What To Do

In the run up to the assessment, companies first need to fulfill some internal requirements, such as: There must be both technical documentation and, for example, for Class III devices, a clinical evaluation for every device. The business as a whole must have an appropriate quality management system.

Within the scope of postmarket surveillance, manufacturers must accompany and continuously monitor their devices on the market. And manufacturers must also have appropriate insurance cover in the interest of consumer protection. The implementation of these preparations alone takes a lot of time, particularly for companies that have no previous experience of these requirements.

The extended approval process of the common specifications is already leading to long waiting times in the processing of applications for conformity certification. Although manufacturers have certain transition periods until they need to present the certificates, they should take action immediately. The length of the individual deadlines depends on various factors, including prior certification in accordance with the Medical Device Directive (MDD) or fundamental changes in the product.

Dual-Use Devices

Special attention should be given to products that can be used both with and without an intended medical purpose. A good example are silicone implants. They are used, for example, after a mastectomy — surgery performed to remove a breast, most often used to treat breast cancer — and thus for a very clear medical purpose. However, if an identical implant is used for breast modification for purely aesthetic reasons, the implant is considered a product without an intended medical purpose and is thus subject to additional provisions.

With respect to certification and the required documentation, manufacturers may thus have to treat the same item as two different products. While this may appear a baffling bureaucratic obstacle at first glance, it is actually an important element of consumer protection for products with a nonmedical purpose. The MDR very clearly specifies which documents are necessary for presenting the safety and performance requirements of devices with an intended medical purpose. However, if these products are also used for aesthetic purposes, manufacturers must provide additional documents that fulfill that requirement, such as documents that furnish evidence of the manufacturer’s risk management. If medicinal products are incorporated in a device, they too require additional assessment by a notified body.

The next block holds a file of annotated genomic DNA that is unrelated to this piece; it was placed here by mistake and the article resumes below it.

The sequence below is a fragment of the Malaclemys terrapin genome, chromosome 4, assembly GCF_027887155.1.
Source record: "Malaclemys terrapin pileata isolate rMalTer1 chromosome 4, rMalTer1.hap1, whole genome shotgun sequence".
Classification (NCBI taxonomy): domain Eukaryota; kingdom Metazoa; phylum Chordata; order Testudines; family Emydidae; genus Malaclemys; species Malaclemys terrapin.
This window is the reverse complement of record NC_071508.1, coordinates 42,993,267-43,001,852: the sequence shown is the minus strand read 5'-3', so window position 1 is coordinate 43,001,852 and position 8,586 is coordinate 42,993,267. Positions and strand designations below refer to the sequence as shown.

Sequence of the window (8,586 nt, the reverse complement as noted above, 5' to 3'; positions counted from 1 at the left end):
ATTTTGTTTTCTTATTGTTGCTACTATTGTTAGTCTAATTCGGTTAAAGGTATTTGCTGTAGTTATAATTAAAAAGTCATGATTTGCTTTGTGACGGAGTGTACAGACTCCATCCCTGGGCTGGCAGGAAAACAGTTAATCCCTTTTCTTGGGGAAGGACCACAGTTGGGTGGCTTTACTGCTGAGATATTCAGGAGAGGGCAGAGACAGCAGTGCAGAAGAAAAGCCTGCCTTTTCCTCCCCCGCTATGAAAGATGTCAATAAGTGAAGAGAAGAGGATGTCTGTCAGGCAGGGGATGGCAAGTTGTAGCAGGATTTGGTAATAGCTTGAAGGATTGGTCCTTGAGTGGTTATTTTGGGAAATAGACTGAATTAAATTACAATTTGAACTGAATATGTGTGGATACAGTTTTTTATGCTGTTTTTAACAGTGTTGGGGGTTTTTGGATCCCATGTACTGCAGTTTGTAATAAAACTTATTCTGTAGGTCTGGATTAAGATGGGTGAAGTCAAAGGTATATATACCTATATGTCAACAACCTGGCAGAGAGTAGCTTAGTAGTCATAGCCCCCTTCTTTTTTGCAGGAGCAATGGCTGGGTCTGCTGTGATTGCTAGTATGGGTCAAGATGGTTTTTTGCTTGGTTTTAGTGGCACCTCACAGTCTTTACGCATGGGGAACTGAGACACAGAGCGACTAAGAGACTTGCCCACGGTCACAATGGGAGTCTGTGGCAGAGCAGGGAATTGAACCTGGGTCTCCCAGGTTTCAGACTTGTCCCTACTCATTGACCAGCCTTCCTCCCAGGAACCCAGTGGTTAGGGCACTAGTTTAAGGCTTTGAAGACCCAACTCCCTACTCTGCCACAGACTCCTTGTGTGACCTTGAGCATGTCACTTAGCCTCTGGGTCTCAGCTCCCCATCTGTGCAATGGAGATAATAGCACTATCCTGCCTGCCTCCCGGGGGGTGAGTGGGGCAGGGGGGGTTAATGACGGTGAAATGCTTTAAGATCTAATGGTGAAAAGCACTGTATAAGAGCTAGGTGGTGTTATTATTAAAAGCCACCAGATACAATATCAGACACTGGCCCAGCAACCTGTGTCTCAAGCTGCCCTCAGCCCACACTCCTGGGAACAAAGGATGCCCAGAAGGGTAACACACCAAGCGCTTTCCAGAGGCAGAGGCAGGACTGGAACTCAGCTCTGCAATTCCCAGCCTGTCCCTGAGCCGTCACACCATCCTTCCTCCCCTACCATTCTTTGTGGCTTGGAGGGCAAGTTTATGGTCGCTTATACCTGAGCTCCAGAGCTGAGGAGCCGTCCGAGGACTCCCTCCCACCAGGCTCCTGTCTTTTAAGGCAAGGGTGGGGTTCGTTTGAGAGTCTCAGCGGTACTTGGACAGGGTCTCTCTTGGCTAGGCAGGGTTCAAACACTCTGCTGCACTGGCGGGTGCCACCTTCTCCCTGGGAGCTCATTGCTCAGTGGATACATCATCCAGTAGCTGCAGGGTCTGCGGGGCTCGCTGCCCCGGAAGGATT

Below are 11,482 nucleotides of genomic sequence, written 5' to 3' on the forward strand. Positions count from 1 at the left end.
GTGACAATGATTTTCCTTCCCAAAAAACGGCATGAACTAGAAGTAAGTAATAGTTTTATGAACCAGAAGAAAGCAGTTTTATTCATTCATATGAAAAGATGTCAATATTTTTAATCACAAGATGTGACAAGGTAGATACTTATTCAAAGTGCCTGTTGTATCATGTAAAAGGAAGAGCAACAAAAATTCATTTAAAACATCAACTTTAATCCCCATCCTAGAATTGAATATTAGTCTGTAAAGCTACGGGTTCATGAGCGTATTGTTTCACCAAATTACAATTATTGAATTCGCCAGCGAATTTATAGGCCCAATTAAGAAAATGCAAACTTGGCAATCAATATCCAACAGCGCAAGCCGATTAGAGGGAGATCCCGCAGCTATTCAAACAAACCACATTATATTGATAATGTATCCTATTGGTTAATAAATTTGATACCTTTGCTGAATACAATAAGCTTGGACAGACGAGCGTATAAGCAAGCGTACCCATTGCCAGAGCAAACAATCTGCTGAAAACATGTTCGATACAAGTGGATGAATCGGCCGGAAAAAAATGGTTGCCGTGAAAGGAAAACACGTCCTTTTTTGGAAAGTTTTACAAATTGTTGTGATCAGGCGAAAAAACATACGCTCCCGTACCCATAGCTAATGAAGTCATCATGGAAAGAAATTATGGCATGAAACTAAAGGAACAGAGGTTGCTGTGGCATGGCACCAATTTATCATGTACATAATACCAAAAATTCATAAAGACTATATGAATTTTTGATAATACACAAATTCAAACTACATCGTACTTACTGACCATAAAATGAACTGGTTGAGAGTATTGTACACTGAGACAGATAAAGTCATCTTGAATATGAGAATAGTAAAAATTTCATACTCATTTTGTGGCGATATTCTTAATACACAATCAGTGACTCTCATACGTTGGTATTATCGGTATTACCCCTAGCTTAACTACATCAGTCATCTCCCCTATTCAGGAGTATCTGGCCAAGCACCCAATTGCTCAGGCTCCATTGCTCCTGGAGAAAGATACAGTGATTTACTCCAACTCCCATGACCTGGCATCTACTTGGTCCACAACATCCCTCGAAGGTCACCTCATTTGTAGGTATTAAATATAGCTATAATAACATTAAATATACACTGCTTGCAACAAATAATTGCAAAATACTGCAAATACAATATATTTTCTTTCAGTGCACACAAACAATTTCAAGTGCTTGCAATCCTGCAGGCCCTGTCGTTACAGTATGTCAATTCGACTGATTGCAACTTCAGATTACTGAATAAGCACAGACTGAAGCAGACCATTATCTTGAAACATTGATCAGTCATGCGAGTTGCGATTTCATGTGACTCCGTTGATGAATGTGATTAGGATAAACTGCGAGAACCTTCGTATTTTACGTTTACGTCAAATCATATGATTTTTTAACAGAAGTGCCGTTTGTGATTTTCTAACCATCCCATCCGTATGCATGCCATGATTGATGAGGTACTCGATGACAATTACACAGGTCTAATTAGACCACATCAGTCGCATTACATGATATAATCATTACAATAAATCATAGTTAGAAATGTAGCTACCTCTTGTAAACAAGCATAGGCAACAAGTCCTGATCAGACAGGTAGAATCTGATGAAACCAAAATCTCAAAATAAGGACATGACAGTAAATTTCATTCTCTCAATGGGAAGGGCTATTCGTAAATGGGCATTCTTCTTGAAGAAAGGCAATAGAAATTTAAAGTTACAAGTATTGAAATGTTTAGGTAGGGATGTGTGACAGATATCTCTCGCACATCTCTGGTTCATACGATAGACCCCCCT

Conclusion

Neither the MDR nor Annex XVI are new. Nevertheless, the entry into force of the common specifications now presents a new situation for manufacturers of devices without an intended medical purpose. OEMs must prove that their products are in conformity with the MDR and the common specifications.

TÜV SÜD has prepared for the anticipated surge in demand and has provided time slots and other resources. Nevertheless, waiting times will be unavoidable, primarily due to the repeated delays in approval of the common specifications. Manufacturers should also make use of the many sources of information, including question and answer documents, official websites, checklists and best practice guidelines, in order to prepare for conformity assessment as thoroughly as possible. 1

Reference

  1. "Q&A on Transitional Provisions for Products Without an Intended Medical Purpose Covered by Annex XVI of the MDR," European Commission, September 2023.

This article was written by Christian Götz, Head of Department Non-Active Medical Devices, and Dr. Jara Brenke, Product Specialist Non-Active Medical Devices, TÜV SÜD Product Service GmbH, Munich, Germany. For more information, contact This email address is being protected from spambots. You need JavaScript enabled to view it. or visit here .